How to open an account in Cartu Bank Georgia ?

therealmarv

Building Trust
Entrepreneur
I have it exactly the opposite, never got burned by a Cyprus bank yet on the 12th year.
Haha, but the same you can say about the biggest banks in Georgia.
From the financial numbers, non performing loans and cash reserves even the best banks in Cyprus combined (they are actually all really bad when looking close at them) are not even close to a e.g. a Bank of Georgia or a TBC.
 

OTR365

Building Trust
Entrepreneur
For Georgia, the troubles are still ahead. I am referring to Batumi real estate bubble and mortgage lending associated with it. No way it can be sustained.

They situation in Cyprus is better, but not by much. It seems every time I drive past Limassol, a new high-riser or two is under construction. The growth seems to rest on artificially low interest rates and the citizenship by investment program for HNWIs. That is a shaky ground. Already Brexit could do real damage, if the amount of British tourists drops.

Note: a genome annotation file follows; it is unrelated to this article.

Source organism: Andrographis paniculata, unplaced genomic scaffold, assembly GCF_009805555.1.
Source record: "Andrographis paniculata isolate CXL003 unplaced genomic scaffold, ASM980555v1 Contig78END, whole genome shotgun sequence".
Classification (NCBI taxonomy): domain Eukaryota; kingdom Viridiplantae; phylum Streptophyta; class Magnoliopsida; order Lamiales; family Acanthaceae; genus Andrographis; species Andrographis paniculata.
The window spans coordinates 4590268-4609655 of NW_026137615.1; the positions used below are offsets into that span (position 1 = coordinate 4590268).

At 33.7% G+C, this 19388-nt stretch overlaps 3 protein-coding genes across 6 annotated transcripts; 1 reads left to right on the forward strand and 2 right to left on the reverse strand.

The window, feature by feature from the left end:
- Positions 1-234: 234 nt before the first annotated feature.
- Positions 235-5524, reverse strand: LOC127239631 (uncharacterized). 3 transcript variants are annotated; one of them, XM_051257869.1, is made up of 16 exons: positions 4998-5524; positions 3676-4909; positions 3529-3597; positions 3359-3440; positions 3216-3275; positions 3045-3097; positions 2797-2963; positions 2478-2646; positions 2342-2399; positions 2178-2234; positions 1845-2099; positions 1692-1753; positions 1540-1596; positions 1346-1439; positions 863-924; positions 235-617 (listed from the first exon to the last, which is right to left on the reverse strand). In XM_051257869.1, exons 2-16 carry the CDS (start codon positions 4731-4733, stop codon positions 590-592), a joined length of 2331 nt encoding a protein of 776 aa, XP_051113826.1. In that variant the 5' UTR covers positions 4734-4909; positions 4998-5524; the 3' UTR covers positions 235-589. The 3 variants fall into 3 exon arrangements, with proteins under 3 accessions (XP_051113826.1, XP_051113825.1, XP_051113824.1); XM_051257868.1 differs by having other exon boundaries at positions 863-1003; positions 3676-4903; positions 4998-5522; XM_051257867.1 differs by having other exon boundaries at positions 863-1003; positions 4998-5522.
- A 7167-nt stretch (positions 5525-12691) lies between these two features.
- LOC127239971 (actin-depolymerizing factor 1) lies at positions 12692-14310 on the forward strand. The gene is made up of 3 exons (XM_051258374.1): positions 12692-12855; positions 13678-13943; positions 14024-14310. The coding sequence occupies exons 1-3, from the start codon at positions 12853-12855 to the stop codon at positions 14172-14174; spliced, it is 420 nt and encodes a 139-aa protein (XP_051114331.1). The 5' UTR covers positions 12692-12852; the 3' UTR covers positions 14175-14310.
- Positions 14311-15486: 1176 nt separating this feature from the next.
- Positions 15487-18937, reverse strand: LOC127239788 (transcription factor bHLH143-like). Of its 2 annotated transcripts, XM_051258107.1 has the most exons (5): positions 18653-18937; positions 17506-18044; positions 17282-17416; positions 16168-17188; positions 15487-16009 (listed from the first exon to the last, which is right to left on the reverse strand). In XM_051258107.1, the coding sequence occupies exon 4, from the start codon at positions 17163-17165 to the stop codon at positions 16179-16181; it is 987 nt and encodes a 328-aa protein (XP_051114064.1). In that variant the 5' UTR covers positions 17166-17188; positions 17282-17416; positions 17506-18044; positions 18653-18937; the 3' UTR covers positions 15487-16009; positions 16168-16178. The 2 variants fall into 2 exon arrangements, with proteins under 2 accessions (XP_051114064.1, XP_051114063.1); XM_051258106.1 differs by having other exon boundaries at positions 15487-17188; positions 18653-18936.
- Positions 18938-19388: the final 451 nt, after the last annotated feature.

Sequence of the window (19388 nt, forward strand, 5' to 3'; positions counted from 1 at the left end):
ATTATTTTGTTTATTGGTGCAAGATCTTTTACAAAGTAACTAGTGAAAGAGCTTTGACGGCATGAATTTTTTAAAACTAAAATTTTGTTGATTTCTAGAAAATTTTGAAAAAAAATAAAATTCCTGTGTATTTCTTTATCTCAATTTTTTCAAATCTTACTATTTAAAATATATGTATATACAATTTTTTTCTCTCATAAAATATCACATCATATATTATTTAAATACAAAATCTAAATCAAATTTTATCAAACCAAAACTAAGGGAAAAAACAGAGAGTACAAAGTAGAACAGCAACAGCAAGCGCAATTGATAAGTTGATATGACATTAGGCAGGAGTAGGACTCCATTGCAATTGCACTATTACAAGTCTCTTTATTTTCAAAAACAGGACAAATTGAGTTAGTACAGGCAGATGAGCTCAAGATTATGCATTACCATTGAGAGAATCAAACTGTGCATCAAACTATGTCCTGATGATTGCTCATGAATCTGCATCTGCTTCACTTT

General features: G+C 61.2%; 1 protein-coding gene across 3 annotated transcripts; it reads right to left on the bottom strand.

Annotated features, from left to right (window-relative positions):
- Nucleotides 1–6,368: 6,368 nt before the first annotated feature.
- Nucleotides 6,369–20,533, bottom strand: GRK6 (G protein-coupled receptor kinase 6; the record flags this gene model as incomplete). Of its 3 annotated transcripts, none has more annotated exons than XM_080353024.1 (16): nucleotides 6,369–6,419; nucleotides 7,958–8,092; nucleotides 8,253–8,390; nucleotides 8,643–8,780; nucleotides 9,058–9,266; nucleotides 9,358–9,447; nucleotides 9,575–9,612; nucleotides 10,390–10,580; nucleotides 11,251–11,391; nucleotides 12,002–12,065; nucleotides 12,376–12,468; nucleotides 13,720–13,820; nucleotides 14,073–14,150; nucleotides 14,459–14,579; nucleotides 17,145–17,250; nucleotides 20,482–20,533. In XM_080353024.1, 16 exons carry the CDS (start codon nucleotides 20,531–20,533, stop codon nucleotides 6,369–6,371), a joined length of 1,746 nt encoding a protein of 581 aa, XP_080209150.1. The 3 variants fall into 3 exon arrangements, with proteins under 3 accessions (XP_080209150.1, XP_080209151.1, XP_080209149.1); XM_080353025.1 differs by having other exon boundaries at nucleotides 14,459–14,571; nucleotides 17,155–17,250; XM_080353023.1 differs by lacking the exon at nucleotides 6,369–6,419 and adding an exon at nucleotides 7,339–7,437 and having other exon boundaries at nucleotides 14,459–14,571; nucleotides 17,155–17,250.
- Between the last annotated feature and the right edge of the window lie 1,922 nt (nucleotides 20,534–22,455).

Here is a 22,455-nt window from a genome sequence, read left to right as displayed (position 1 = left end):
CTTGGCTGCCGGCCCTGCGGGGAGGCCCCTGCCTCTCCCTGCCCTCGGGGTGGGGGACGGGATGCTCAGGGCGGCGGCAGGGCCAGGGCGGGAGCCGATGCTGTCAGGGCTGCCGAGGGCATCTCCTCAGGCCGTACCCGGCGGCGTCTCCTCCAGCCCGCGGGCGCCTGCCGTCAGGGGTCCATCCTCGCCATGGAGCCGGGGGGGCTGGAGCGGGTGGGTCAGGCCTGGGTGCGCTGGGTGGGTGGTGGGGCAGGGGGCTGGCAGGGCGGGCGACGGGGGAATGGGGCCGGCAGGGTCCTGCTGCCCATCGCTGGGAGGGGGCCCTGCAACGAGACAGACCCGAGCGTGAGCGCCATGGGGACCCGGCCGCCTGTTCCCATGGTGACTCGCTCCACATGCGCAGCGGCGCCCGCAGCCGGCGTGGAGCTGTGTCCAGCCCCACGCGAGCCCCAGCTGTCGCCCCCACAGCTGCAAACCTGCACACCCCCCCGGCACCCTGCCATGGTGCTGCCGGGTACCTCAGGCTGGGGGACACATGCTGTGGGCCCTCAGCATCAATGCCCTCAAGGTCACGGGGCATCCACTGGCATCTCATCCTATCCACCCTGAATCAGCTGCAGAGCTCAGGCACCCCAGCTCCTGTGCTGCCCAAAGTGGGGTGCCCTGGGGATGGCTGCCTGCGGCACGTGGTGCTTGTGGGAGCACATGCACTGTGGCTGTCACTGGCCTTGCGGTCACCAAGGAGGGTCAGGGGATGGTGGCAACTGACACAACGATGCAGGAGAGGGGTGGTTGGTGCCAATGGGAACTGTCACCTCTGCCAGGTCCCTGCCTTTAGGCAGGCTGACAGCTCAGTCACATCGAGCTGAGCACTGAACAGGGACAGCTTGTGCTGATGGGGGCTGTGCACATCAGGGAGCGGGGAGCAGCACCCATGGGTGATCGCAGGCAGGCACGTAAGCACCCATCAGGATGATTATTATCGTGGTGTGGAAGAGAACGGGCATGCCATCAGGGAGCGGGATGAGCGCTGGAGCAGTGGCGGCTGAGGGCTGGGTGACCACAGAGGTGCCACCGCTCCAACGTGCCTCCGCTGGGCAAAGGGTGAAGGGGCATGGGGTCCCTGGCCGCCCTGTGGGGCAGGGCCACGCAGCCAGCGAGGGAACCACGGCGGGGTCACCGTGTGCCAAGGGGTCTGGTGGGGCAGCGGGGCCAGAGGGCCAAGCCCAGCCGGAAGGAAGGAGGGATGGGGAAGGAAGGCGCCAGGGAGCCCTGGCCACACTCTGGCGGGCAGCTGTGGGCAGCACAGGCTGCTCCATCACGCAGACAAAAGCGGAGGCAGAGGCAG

Jonny Cage

Active Member
or Georgia, the troubles are still ahead. I am referring to Batumi real estate bubble and mortgage lending associated with it.
There's no sign of bubble in Georgia so far. Mortgages regulation has changed thisnyear that slowed down both growth of constructions and growthbof mortgages. You can read very good report on this deliverd by TBC Capital research team. Its public and free
 

OTR365

Building Trust
Entrepreneur
There's no sign of bubble in Georgia so far.
I am not talking about Georgia as a whole, only Batumi. Also, the bubble in Batumi is not so much in prices, but in the amount of new construction. In 2018, 665,000 M2 was sold. During the same year, new construction permits were issued for 648,000 M2. Projects under development: 1,253,000 M2 (Q1/2019). There is so much new construction that the market can not possibly absorb it all. The above figures are from TBC's "Residential Real Estate Sector: Batumi" report (pdf).